The history of how statutory rape laws and age-of-consent rules have been applied to same sex couples is somewhat different. While lesbians were rarely considered by lawmakers, many states passed unique prohibitions against sex between men. Often these laws imposed far harsher penalties for same sex statutory rape cases than they did in comparable situations between opposite sex partners. One of the most famous victims of this disparity was a developmentally delayed teen named Matthew Limon. In 2000, Limon was living in a group home in Kansas. A week after his eighteenth birthday, the boy performed oral sex on another boy who was fourteen at the time. Both teens said the sex was consensual. But because Kansas had sodomy laws that applied only to gay men, and because Limon was legally an adult, while the other boy was a minor, he was convicted of sodomy and sentenced to seventeen years in jail. Had he performed oral sex on a 14-year-old girl, the maximum sentence would have been just fifteen months. Limon spent five and a half years in jail before finally being released in 2005. His freedom was not won due to the compassion of the system, but rather it was the byproduct of Lawrence vs. Texas, the 2003 case that saw the repeal of the federal sodomy prohibitions. Once those laws were overturned, Kansas and other states were forced to strike down laws that punished underage sex more severely if it involved “homosexual acts.”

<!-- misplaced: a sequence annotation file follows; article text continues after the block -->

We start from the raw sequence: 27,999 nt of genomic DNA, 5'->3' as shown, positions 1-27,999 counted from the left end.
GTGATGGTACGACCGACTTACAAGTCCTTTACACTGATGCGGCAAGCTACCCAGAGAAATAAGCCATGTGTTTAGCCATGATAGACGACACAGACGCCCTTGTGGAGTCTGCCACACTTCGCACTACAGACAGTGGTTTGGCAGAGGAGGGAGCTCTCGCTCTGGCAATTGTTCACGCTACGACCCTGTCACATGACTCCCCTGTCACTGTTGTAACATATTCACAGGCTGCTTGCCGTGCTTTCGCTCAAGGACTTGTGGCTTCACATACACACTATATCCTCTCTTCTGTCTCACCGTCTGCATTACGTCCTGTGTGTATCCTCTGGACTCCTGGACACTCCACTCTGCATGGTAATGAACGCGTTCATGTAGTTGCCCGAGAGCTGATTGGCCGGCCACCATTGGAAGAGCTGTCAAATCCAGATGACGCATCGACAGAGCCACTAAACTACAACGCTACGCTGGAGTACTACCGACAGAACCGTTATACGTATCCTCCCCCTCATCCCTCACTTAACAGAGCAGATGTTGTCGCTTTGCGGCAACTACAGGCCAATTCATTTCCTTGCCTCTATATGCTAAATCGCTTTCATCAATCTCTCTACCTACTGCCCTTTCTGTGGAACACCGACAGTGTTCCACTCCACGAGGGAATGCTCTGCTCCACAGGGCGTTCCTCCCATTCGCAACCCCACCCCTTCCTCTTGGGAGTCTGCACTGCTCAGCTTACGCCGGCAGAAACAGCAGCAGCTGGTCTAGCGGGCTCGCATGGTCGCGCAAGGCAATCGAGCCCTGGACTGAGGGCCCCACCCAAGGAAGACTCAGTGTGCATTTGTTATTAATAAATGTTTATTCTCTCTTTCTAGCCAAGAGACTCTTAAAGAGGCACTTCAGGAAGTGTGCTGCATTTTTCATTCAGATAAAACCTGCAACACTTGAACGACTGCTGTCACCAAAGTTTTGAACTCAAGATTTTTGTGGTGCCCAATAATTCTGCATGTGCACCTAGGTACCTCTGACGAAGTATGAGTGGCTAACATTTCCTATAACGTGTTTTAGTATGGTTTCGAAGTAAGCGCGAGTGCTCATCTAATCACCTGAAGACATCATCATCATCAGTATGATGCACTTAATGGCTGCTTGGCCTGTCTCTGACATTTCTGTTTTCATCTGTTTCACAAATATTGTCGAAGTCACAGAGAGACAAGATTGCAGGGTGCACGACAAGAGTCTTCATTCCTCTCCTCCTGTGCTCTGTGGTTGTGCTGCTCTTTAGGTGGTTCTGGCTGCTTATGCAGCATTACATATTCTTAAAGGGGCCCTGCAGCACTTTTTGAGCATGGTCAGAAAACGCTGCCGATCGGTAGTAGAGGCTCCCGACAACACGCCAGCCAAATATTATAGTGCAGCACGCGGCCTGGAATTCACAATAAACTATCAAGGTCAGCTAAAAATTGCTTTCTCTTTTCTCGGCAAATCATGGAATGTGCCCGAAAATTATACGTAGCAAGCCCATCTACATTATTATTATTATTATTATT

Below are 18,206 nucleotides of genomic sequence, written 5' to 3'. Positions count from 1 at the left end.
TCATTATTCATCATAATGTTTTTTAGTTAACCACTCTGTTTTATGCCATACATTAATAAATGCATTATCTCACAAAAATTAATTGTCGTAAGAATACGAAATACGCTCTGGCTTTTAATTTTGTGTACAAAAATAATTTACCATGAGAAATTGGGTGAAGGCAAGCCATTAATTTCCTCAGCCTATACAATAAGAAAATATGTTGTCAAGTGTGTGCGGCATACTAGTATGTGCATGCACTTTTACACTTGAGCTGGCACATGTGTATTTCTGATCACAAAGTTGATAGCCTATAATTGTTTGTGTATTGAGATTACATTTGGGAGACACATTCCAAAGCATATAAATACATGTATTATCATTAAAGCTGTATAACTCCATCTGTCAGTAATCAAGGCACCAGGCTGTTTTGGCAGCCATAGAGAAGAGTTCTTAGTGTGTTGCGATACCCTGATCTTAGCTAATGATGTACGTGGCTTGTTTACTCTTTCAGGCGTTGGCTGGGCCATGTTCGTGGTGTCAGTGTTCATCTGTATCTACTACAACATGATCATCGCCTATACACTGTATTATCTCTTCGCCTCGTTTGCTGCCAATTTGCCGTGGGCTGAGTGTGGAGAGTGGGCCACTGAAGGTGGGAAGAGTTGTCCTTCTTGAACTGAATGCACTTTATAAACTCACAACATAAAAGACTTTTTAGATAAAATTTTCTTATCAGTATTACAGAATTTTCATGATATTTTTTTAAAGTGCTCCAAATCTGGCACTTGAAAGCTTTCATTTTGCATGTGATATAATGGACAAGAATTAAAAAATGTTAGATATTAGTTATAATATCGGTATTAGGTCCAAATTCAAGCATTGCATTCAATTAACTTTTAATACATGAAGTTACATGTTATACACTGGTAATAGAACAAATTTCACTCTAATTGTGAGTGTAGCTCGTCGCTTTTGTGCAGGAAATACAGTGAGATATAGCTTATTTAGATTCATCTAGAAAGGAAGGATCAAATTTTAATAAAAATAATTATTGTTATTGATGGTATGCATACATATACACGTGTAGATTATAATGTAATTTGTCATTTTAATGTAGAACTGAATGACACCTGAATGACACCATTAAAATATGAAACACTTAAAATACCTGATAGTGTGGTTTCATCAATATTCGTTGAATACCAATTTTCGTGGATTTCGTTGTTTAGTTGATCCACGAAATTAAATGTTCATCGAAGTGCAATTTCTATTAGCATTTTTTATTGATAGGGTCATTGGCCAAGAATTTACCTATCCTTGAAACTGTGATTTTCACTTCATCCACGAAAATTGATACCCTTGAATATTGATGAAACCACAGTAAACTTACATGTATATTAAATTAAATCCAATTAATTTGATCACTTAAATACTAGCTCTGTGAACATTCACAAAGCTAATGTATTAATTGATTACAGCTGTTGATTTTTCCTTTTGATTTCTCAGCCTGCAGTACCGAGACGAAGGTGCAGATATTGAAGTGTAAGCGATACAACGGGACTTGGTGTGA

Yet despite the fact that the federal sodomy laws were overturned, some states still try to criminalize gay sex. One way is by keeping the invalidated sodomy laws on the books in case the Supreme Court reverses its earlier decision. If that happened, then the state wouldn't have to try to pass new laws criminalizing sodomy. Additionally, eight states still have what are called crimes against nature laws. These laws make it a crime to have sex that is not considered "natural." So what isn't natural? Well, bestiality and necrophilia are usually on the list. But often, so are “homosexual” sex acts, anal sex, and occasionally even oral sex. Though most states understood that crimes against nature laws were invalidated by the passage of Lawrence vs. Texas, eight states did not. The result is that despite the fact that there are no longer laws that officially make it a crime to have sex with the same sex, some states still try to prosecute gay men and boys for doing so.